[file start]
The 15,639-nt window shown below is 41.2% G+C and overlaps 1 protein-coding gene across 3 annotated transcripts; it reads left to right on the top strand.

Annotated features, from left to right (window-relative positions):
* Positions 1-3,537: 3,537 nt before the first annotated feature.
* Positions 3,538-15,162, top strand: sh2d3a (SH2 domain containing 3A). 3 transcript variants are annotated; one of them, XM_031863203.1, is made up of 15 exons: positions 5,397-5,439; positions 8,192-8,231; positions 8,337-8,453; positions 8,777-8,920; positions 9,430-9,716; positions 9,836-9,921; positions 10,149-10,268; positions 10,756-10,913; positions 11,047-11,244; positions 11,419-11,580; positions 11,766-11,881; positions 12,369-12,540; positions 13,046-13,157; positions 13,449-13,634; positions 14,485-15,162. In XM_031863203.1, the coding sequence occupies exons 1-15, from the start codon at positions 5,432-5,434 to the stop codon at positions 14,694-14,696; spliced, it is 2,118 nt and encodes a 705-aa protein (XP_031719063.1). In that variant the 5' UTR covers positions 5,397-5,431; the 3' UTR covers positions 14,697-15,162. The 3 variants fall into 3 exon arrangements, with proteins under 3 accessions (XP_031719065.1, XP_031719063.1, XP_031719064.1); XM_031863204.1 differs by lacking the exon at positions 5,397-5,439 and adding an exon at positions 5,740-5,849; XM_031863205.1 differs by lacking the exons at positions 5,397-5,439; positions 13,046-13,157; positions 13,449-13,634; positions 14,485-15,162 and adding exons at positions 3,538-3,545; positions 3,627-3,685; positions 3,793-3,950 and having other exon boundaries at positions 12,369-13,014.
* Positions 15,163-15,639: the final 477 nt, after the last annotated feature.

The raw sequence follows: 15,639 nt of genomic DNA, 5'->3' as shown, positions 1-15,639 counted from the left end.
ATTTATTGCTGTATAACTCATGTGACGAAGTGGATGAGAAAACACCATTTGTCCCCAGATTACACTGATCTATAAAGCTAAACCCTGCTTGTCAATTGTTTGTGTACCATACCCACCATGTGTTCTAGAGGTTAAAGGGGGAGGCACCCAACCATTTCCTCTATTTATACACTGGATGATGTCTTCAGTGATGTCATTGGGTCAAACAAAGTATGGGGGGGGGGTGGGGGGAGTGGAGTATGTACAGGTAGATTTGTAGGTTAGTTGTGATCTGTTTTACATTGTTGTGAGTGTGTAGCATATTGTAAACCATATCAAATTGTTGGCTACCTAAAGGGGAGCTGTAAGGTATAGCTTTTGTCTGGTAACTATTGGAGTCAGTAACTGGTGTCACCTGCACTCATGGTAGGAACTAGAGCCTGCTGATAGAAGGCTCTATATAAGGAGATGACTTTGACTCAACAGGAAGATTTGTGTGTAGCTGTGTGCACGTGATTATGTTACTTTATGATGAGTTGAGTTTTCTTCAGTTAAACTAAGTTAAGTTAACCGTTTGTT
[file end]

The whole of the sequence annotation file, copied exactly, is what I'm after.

The 15,639-nt window shown below is 41.2% G+C and overlaps 1 protein-coding gene across 3 annotated transcripts; it reads left to right on the top strand.

Annotated features, from left to right (window-relative positions):
* Positions 1-3,537: 3,537 nt before the first annotated feature.
* Positions 3,538-15,162, top strand: sh2d3a (SH2 domain containing 3A). 3 transcript variants are annotated; one of them, XM_031863203.1, is made up of 15 exons: positions 5,397-5,439; positions 8,192-8,231; positions 8,337-8,453; positions 8,777-8,920; positions 9,430-9,716; positions 9,836-9,921; positions 10,149-10,268; positions 10,756-10,913; positions 11,047-11,244; positions 11,419-11,580; positions 11,766-11,881; positions 12,369-12,540; positions 13,046-13,157; positions 13,449-13,634; positions 14,485-15,162. In XM_031863203.1, the coding sequence occupies exons 1-15, from the start codon at positions 5,432-5,434 to the stop codon at positions 14,694-14,696; spliced, it is 2,118 nt and encodes a 705-aa protein (XP_031719063.1). In that variant the 5' UTR covers positions 5,397-5,431; the 3' UTR covers positions 14,697-15,162. The 3 variants fall into 3 exon arrangements, with proteins under 3 accessions (XP_031719065.1, XP_031719063.1, XP_031719064.1); XM_031863204.1 differs by lacking the exon at positions 5,397-5,439 and adding an exon at positions 5,740-5,849; XM_031863205.1 differs by lacking the exons at positions 5,397-5,439; positions 13,046-13,157; positions 13,449-13,634; positions 14,485-15,162 and adding exons at positions 3,538-3,545; positions 3,627-3,685; positions 3,793-3,950 and having other exon boundaries at positions 12,369-13,014.
* Positions 15,163-15,639: the final 477 nt, after the last annotated feature.

The raw sequence follows: 15,639 nt of genomic DNA, 5'->3' as shown, positions 1-15,639 counted from the left end.
ATTTATTGCTGTATAACTCATGTGACGAAGTGGATGAGAAAACACCATTTGTCCCCAGATTACACTGATCTATAAAGCTAAACCCTGCTTGTCAATTGTTTGTGTACCATACCCACCATGTGTTCTAGAGGTTAAAGGGGGAGGCACCCAACCATTTCCTCTATTTATACACTGGATGATGTCTTCAGTGATGTCATTGGGTCAAACAAAGTATGGGGGGGGGGTGGGGGGAGTGGAGTATGTACAGGTAGATTTGTAGGTTAGTTGTGATCTGTTTTACATTGTTGTGAGTGTGTAGCATATTGTAAACCATATCAAATTGTTGGCTACCTAAAGGGGAGCTGTAAGGTATAGCTTTTGTCTGGTAACTATTGGAGTCAGTAACTGGTGTCACCTGCACTCATGGTAGGAACTAGAGCCTGCTGATAGAAGGCTCTATATAAGGAGATGACTTTGACTCAACAGGAAGATTTGTGTGTAGCTGTGTGCACGTGATTATGTTACTTTATGATGAGTTGAGTTTTCTTCAGTTAAACTAAGTTAAGTTAACCGTTTGTT